Thursday, June 29, 2006

Yaruss vs Onslow (Part I)

Here is the discussion I have been edited for the BSA between Mark Onslow and Scott Yaruss: see here.

The diagnosogenic theory stated that stuttering was caused, in part, by parents inappropriately drawing attention to a child’s otherwise normal disfluencies. In recent years, many have commented on the numerous shortcomings of this theory as an explanation for early stuttering, and, in particular, on the negative effects it has had on treatment planning and clinical decision making.

Given your recent research on stuttering treatment, combined with research on early recovery, with what theoretical framework would you replace the diagnosogenic theory, and how would such a theory help to explain basic phenomena associated with childhood stuttering?

There should currently be no replacement for the diagnosogenic theory as a driver of treatment for early stuttering. Many theories are available (for an overview, see Packman & Attanasio, 2004), but none of them has proven to be correct, and only one of them—or perhaps none of them—is correct. Hence for the time being, it is a dubious practice to base treatment on any theory of what causes or perpetuates stuttering.

We are all desperate to find out what causes stuttering. But intervention of early stuttering can occur independent of efforts to uncover its cause. For example, the Lidcombe Program is not driven by a theory of the cause of stuttering, and is nonetheless efficacious according to a recently published randomised controlled trial (Jones et al., 2005).


Few would doubt the efficacy of the Lidcombe program, as described in numerous publications and the recent clinical trials. Still, some may question its effectiveness in daily clinical settings. Further, is Lidcombe the only way to accomplish our common goal of eliminating stuttering in young children?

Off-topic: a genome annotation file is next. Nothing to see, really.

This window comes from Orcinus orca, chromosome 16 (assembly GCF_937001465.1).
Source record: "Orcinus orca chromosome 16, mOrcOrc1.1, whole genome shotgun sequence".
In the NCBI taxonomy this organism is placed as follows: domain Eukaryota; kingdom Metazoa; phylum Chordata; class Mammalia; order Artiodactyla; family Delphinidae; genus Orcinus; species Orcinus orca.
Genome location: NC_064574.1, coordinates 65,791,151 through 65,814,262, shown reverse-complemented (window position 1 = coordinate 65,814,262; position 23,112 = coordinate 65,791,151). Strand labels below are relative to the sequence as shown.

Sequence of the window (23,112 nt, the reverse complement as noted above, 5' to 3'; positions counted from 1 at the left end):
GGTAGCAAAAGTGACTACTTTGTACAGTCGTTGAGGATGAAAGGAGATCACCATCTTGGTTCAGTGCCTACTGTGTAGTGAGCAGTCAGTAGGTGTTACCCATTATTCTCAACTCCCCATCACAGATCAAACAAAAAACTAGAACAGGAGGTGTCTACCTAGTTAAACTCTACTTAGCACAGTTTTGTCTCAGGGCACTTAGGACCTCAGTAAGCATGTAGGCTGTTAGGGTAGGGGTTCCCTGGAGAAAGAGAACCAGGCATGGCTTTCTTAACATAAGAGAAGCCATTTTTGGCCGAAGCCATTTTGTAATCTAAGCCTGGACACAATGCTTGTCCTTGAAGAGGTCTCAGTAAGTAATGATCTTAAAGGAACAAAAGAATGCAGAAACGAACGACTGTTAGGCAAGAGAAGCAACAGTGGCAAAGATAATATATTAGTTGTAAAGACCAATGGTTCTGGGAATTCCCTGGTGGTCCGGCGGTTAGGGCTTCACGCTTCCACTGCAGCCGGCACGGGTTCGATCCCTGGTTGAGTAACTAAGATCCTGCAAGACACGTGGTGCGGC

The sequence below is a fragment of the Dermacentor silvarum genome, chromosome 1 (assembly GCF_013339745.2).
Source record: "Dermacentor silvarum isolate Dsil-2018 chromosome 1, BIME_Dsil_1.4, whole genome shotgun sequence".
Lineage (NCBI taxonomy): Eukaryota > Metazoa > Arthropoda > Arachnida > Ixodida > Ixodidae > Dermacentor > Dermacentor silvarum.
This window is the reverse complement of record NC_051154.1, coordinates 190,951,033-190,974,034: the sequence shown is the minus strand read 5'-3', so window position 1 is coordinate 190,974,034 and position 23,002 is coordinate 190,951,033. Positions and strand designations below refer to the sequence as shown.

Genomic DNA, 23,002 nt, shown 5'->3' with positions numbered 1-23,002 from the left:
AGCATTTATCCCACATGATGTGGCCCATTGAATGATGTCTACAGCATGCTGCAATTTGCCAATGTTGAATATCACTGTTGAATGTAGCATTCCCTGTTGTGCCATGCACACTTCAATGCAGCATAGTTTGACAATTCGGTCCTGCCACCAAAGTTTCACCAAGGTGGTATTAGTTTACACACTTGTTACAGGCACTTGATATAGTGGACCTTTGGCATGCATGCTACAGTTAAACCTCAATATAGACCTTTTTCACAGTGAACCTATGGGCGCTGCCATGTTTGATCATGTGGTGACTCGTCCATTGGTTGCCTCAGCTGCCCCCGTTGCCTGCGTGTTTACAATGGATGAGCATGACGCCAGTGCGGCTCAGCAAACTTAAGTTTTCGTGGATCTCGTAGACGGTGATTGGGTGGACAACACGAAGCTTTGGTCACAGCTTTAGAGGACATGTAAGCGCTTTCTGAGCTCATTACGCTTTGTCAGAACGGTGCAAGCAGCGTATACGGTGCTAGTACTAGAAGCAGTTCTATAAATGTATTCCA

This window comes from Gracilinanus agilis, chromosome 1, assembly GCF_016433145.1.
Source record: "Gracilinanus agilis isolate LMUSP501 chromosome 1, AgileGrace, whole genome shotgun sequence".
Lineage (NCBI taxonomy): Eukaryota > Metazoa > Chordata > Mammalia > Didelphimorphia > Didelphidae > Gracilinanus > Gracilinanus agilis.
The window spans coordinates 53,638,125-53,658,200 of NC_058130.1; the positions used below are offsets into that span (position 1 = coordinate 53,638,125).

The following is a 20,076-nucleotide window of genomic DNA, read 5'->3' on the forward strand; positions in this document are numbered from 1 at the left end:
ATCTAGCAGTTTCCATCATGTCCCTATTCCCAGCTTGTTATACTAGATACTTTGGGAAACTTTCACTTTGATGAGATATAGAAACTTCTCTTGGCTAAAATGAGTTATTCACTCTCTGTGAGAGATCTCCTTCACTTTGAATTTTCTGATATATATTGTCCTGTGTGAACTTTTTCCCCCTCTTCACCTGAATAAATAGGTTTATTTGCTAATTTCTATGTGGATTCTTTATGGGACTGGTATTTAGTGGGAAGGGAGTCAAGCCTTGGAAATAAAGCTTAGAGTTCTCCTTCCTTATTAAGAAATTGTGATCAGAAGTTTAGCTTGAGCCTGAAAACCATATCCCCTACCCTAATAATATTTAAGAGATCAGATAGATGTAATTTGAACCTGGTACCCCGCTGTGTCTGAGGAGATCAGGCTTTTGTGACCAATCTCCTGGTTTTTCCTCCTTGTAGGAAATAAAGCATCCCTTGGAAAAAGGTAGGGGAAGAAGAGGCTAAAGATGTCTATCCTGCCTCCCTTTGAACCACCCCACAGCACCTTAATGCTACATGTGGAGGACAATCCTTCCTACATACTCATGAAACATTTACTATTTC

Of course, it is true that theory has not always served our field well. Many clinicians still cling to ineffective treatments derived from the long-disproved diagnosogenic theory, but would this necessarily have to be the case with other theories?

Improvements in treatment might still be achieved through the rigorous application of theory-driven clinical research aimed at uncovering factors involved in the onset, development, and maintenance of the disorder. Uni-dimensional theories have proven unsatisfactory throughout the history of our field, so I would start with a theory that incorporates more than one factor as a potential cause for stuttering.

I hope that no clinician is still using the diagnosogenic theory to treat stuttering. For example, Bloodstein tried for years to implement the treatment suggested by the theory, but failed completely (see Bloodstein, 1986). I do not think my concerns are an overstatement. A theory of the cause and development of stuttering would certainly be fine as a basis for treatment as you say, but with two provisos. First, the theory is verified with the scientific method. Second, the treatment based on the theory is evaluated with clinical trials of an acceptable standard. Surely it is unethical to provide health care with unproven treatments? The local doctor would not do it for asthma, and neither should the local speech pathologist do it for early stuttering.

Yes, the effectiveness of the Lidcombe program at the population level is not yet well researched. Also, it may not be the only way to treat early stuttering. There might well be other treatments, and I look forward to the publication of clinical trials of other treatments. If clinical trials show that there is a better and quicker treatment, I will be the first to use and endorse it.

However, I would not endorse multifactorial theory of stuttering as a source of treatment development. First, multifactorial theories of stuttering are completely and irretrievably wrong from empirical and logical perspectives. Second, no clinical trial shows the capacity of multifactorial treatments to control stuttering. There is a real risk that the errors of the diagnosogenic era will be repeated if we use multifactorial theories to treat children: that we will think that we know the cause of stuttering when we do not, and that we know what is an efficacious treatment for early stuttering when we do not.

I also do not agree with your claim that one type of theory, such as multifactorial theory, has been more successful than another such as single factor theory. In fact, no theory has been successful in explaining the cause of stuttering (see Packman & Attanasio, 2004).